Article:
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J. Stapleton Roy

Distinguished Fellow

Professional affiliation

Founding Director Emeritus, Kissinger Institute on China and the United States

Wilson Center Projects

"The United States and China: A New Type of Great Power Relationship"

Full Biography


Ambassador J. Stapleton “Stape” Roy is the Founding Director Emeritus and a Distinguished Scholar at the Wilson Center’s Kissinger Institute on China and the United States. From watching the Chinese Civil War from the roof of his school, to participating in the secret negotiations to establish U.S. – P.R.C. diplomatic relations, to serving as Assistant Secretary of State for Intelligence and Research, Roy has lived through, navigated, and studied the development of China and modern Asia for more than 70 years. Holding the rank of Career Ambassador, he has served as the top U.S. envoy to Singapore, China, and Indonesia. A fluent Mandarin-speaker, Roy is widely quoted on political developments in China and East Asia.

Full Bio

Ambassador J. Stapleton (Stape) Roy is a Distinguished Scholar and Founding Director Emeritus of the Kissinger Institute on China and the United States at the Woodrow Wilson International Center for Scholars in Washington, DC. Stape Roy was born in China and spent much of his youth there during the upheavals of World War II and the communist revolution, where he watched the battle for Shanghai from the roof of the Shanghai American School. He joined the US Foreign Service immediately after graduating from Princeton in 1956, retiring 45 years later with the rank of Career Ambassador, the highest in the service. In 1978 he participated in the secret negotiations that led to the establishment of US-PRC diplomatic relations. During a career focused on East Asia and the Soviet Union, Stape’s ambassadorial assignments included Singapore, China, and Indonesia. His final post with the State Department was as Assistant Secretary for Intelligence and Research. On retirement he joined Kissinger Associates, Inc., a strategic consulting firm, before joining the Woodrow Wilson International Center for Scholars in September 2008 to head the newly created Kissinger Institute. In 2001 he received Princeton University’s Woodrow Wilson Award for Distinguished Public Service.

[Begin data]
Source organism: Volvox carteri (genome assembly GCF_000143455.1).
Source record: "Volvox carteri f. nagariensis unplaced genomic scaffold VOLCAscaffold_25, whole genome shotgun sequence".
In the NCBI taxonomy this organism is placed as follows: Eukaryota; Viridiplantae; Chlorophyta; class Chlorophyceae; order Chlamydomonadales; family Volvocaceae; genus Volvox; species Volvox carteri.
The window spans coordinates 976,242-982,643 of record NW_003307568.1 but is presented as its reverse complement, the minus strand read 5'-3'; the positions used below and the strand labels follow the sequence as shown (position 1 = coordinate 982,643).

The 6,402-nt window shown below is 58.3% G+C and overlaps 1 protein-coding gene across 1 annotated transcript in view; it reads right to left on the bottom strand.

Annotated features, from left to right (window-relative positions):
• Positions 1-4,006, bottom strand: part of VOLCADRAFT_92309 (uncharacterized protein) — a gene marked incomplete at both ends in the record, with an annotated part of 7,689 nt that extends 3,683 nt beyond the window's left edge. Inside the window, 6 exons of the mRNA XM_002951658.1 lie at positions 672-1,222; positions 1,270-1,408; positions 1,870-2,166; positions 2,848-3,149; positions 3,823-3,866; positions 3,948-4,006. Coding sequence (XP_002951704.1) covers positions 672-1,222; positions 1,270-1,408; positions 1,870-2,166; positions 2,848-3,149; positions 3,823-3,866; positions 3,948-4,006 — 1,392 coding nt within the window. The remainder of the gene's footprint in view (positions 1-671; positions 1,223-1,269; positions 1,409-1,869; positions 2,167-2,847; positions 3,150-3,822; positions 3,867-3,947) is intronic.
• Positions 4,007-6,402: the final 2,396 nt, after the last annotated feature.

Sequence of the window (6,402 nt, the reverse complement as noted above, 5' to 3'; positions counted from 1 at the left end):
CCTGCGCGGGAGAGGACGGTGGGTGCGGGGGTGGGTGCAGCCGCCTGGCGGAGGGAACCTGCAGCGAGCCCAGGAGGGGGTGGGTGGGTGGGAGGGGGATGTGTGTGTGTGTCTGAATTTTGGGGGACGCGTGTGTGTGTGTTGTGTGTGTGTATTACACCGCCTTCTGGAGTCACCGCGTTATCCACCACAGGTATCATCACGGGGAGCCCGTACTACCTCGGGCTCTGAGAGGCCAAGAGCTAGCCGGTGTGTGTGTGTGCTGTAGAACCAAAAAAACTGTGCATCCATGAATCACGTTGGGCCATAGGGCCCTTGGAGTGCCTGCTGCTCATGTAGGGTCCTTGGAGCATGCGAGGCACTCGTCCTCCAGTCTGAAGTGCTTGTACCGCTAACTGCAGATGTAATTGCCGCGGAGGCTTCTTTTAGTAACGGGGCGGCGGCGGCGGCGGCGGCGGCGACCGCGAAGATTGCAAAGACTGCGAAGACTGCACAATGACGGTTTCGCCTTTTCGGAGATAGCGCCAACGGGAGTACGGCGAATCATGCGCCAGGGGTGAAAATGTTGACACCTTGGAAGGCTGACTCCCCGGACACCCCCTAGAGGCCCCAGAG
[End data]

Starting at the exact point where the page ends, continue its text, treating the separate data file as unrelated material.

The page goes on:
B.A., History, Princeton University; post-graduate study of Mongolian language, history, and culture, University of Washington; U.S. Army Russian Institute, Garmisch-Partenkirchen; distinguished graduate, National War College

Major Publications

  • "Letter from Jakarta," SAIS Review: A Journal of International Affairs, vol. 17(2), Summer/Fall 1997
  • "Deng's Reform Movement and the West: An American Perspective," China in the Era of Deng Xiaoping: A Decade of Reform, eds. Michael Yingmao Kau and Susan H. Marsh (M.E. Sharpe, 1993)
  •  "Political and Economic Prospects for East Asia in the 1990s and Beyond," The Pacific in the 1990s: Economic and Strategic Change, ed. Janos Radvanyi (University Press of America, 1990)
  •  “The Internal Logic of China’s Political Development,” The Globalist, June 3, 2011
  •  Review of “Deng Xiaoping and the Transformation of China” by Ezra Vogel, The Wilson Quarterly (Autumn 2011).